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Wright Brothers Memorial Banquet

Commemorate the anniversary of the first powered flight with a very special keynote speaker at the annual Wright Brothers Memorial Banquet in December. Honoring the spirit and achievements of the Wright Brothers is a tradition at EAA. 


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Soaring For Success Speaker Series

Attendees will have the opportunity to engage in a one-hour long presentation, enjoy a continental breakfast, and gain profitable business knowledge from industry experts!

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Skyscape Theater Royale

Come one, come all to the EAA Skyscape Theatre Royale for an old-time aviation movie series on the second Tuesday of each month. Travel back in time and experience the golden age of cinema.

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Hops & Props

Spend an evening sampling more than 250 extraordinary beverages from around the world at Hops & Props, a fine food and beverage-tasting event held annually in March. Micro-breweries and distributors are on hand to teach you about the brewing process and history, and help you become a discerning beverage taster.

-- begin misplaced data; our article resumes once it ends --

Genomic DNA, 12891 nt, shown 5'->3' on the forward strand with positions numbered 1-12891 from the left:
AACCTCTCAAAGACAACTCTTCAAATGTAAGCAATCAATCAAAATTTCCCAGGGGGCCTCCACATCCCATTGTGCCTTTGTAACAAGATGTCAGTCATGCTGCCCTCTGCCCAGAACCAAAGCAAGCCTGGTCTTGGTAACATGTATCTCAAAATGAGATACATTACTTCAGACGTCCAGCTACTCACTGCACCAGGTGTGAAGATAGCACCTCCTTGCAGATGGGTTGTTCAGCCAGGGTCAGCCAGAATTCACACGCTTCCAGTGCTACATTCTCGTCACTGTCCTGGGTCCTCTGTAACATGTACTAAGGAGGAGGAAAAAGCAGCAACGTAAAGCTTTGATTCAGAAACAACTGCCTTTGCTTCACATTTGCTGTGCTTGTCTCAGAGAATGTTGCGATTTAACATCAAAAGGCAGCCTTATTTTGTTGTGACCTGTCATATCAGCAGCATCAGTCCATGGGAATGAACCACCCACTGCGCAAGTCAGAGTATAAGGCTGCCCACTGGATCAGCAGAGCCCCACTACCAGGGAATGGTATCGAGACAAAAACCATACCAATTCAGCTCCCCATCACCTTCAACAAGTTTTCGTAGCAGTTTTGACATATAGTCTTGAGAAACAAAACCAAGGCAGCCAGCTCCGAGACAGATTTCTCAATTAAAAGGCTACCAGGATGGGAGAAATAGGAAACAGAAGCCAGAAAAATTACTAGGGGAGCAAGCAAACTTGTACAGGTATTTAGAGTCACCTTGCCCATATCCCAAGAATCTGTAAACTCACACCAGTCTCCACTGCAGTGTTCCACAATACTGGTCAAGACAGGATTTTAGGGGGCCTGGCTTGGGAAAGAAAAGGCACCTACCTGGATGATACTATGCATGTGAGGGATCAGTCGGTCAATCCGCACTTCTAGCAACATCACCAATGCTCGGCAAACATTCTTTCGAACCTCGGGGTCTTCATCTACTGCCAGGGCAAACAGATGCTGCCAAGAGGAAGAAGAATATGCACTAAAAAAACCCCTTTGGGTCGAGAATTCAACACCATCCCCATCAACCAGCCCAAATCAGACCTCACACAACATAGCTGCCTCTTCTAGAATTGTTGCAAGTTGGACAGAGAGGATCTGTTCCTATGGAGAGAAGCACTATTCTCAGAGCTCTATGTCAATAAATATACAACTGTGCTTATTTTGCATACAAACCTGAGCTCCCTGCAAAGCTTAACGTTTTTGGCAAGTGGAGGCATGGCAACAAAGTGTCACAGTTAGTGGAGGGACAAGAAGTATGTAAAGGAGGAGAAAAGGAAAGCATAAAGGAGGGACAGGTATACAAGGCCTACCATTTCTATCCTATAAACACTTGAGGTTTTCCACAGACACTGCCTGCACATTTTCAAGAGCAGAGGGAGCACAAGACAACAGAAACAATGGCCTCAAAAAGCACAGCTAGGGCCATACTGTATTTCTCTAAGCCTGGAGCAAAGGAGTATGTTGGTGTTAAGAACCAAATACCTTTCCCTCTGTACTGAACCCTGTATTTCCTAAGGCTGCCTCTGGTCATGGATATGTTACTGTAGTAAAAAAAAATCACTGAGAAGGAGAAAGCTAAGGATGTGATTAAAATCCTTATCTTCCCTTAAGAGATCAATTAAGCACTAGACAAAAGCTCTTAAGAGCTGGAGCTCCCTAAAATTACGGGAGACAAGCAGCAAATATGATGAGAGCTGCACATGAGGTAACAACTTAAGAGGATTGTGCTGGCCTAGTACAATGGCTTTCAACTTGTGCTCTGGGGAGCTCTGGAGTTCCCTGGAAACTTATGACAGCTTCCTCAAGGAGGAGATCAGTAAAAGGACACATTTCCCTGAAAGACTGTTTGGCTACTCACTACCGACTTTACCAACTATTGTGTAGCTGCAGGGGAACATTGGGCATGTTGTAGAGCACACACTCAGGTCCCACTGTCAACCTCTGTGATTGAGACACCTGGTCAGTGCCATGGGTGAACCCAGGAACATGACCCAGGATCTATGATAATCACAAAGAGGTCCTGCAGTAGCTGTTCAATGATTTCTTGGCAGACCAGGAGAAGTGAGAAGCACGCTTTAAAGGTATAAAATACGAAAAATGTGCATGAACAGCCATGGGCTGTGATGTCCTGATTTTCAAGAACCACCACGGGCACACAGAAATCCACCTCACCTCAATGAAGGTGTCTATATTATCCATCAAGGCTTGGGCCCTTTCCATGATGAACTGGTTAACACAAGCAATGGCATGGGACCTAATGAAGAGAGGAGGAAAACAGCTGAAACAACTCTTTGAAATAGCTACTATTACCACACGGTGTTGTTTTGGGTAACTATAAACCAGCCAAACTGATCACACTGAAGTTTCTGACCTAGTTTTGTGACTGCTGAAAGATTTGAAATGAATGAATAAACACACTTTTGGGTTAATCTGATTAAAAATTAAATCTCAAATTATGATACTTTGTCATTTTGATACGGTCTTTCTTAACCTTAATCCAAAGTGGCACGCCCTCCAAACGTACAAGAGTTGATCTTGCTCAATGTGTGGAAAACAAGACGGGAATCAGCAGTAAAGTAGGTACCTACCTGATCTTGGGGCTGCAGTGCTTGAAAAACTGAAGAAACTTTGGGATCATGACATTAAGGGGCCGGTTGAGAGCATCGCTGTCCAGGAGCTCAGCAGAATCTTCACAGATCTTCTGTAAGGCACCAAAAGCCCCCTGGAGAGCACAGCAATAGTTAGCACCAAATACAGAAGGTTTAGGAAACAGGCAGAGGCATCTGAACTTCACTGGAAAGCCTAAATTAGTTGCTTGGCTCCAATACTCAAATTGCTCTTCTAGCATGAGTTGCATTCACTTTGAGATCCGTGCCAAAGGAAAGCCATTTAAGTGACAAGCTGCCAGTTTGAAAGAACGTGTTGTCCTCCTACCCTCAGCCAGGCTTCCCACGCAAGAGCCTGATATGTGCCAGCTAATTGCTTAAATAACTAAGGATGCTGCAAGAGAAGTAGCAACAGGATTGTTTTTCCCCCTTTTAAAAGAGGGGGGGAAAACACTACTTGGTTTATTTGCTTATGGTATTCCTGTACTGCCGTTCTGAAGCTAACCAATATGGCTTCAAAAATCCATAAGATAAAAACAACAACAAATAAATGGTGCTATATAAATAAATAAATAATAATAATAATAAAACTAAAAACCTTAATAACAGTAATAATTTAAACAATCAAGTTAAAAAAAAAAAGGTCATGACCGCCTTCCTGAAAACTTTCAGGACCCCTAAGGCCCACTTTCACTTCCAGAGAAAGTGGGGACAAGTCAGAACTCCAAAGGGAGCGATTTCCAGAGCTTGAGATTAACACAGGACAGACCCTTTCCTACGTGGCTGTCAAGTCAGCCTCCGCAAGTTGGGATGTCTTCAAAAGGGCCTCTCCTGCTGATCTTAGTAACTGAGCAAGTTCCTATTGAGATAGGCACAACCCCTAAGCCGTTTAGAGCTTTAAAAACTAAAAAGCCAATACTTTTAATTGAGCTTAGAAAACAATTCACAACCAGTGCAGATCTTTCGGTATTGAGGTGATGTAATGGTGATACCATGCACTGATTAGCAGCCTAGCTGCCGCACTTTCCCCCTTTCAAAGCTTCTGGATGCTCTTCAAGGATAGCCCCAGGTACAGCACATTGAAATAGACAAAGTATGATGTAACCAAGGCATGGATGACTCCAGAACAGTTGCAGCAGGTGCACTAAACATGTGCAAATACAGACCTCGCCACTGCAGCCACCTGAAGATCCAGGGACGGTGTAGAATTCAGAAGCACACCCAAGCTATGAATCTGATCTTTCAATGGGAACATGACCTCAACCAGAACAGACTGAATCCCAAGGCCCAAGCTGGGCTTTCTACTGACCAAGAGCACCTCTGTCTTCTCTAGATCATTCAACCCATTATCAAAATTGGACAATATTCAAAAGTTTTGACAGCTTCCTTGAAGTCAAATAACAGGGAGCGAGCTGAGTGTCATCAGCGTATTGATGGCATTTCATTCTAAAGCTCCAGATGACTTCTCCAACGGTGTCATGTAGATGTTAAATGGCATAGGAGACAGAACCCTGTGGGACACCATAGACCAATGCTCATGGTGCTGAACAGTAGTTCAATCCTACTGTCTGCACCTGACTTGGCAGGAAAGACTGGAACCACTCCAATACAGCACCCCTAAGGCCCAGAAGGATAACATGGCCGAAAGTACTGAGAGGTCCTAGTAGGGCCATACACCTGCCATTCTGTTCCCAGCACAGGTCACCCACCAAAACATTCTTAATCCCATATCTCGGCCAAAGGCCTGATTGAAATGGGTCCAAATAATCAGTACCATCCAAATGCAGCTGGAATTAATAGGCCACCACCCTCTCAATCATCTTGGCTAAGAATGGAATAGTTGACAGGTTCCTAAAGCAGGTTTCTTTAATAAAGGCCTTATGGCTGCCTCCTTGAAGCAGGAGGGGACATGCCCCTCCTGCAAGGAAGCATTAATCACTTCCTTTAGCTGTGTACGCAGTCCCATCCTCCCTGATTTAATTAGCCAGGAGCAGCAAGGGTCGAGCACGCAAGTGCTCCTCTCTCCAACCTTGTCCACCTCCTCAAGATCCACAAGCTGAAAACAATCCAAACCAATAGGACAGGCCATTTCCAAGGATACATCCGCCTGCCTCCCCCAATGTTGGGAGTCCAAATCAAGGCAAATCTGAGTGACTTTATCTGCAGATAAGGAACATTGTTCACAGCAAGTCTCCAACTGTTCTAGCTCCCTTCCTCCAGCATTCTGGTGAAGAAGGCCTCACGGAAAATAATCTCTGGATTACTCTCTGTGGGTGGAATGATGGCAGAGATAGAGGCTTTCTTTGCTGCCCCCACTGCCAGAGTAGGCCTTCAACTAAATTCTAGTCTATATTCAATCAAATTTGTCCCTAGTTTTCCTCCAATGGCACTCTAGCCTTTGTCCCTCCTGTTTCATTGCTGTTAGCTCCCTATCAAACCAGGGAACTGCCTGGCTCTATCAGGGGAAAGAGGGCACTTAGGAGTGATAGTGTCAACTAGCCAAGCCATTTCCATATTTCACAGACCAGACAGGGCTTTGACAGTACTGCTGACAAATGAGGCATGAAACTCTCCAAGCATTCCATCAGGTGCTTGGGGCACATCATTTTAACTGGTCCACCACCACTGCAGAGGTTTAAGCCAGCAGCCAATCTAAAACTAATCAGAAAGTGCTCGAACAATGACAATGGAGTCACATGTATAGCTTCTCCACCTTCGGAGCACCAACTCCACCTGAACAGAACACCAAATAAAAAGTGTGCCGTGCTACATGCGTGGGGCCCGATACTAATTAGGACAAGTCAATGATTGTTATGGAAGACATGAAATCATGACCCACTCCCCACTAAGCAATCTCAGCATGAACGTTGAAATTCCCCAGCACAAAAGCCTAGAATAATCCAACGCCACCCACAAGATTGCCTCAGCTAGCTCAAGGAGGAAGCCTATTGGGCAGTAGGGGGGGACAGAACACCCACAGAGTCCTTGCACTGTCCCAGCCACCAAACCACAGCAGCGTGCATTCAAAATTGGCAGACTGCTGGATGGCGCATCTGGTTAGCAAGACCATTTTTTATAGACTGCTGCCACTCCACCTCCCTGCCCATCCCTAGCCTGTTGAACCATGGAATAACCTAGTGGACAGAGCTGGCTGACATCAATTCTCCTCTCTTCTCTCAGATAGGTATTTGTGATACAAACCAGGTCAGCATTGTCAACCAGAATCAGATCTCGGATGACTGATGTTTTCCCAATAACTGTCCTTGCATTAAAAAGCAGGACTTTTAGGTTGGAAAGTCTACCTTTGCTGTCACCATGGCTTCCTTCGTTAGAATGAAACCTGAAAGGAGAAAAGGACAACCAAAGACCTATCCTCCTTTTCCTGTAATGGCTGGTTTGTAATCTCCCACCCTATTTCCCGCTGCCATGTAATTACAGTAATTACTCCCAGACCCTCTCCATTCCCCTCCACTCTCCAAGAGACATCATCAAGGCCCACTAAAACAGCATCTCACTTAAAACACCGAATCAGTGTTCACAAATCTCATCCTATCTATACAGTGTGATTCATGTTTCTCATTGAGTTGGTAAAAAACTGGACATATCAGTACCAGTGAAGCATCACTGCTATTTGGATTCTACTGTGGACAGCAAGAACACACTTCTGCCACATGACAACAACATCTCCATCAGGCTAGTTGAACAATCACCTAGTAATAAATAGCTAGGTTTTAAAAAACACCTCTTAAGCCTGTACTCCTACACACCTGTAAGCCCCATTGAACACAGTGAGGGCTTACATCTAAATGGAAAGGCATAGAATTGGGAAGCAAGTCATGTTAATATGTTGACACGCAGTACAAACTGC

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EAA Hall of Fame Banquet

Each November, EAA welcomes and honors five new members to its Sport Aviation Hall of Fame. Representing Homebuilders, Warbirds of America, International Aerobatic Club, Vintage Aircraft Association, and Ultralights, each year’s inductees capture the spirit of EAA and its community.

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Skiplane Fly-In

See dozens of skiplanes fly in to the snow-covered runway of Pioneer Airport at February's Skiplane Fly-In, which showcases this unique segment of flight that is quite popular throughout many parts of North America. The Skiplane Fly-In is free of charge to the public.